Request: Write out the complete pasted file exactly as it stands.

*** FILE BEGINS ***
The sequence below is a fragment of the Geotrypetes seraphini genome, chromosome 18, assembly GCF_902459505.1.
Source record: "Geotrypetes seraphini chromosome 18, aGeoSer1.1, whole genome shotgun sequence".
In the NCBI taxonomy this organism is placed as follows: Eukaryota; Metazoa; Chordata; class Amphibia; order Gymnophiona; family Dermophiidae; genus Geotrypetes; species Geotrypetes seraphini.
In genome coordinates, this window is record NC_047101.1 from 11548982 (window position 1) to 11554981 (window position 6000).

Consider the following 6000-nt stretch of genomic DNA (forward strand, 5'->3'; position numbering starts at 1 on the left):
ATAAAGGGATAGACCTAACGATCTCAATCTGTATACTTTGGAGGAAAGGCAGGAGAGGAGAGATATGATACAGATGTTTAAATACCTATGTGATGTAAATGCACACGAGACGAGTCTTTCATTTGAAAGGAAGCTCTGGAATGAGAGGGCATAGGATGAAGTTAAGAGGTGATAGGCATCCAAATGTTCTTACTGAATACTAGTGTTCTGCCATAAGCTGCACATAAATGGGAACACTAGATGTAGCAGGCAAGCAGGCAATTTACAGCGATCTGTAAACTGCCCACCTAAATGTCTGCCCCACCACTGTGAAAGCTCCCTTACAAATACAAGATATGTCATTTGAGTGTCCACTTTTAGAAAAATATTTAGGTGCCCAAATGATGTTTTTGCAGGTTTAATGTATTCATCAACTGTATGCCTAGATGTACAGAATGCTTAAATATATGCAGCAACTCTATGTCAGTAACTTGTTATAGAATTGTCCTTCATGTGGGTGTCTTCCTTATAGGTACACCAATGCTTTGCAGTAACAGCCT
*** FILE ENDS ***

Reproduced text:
The sequence below is a fragment of the Geotrypetes seraphini genome, chromosome 18, assembly GCF_902459505.1.
Source record: "Geotrypetes seraphini chromosome 18, aGeoSer1.1, whole genome shotgun sequence".
In the NCBI taxonomy this organism is placed as follows: Eukaryota; Metazoa; Chordata; class Amphibia; order Gymnophiona; family Dermophiidae; genus Geotrypetes; species Geotrypetes seraphini.
In genome coordinates, this window is record NC_047101.1 from 11548982 (window position 1) to 11554981 (window position 6000).

Consider the following 6000-nt stretch of genomic DNA (forward strand, 5'->3'; position numbering starts at 1 on the left):
ATAAAGGGATAGACCTAACGATCTCAATCTGTATACTTTGGAGGAAAGGCAGGAGAGGAGAGATATGATACAGATGTTTAAATACCTATGTGATGTAAATGCACACGAGACGAGTCTTTCATTTGAAAGGAAGCTCTGGAATGAGAGGGCATAGGATGAAGTTAAGAGGTGATAGGCATCCAAATGTTCTTACTGAATACTAGTGTTCTGCCATAAGCTGCACATAAATGGGAACACTAGATGTAGCAGGCAAGCAGGCAATTTACAGCGATCTGTAAACTGCCCACCTAAATGTCTGCCCCACCACTGTGAAAGCTCCCTTACAAATACAAGATATGTCATTTGAGTGTCCACTTTTAGAAAAATATTTAGGTGCCCAAATGATGTTTTTGCAGGTTTAATGTATTCATCAACTGTATGCCTAGATGTACAGAATGCTTAAATATATGCAGCAACTCTATGTCAGTAACTTGTTATAGAATTGTCCTTCATGTGGGTGTCTTCCTTATAGGTACACCAATGCTTTGCAGTAACAGCCT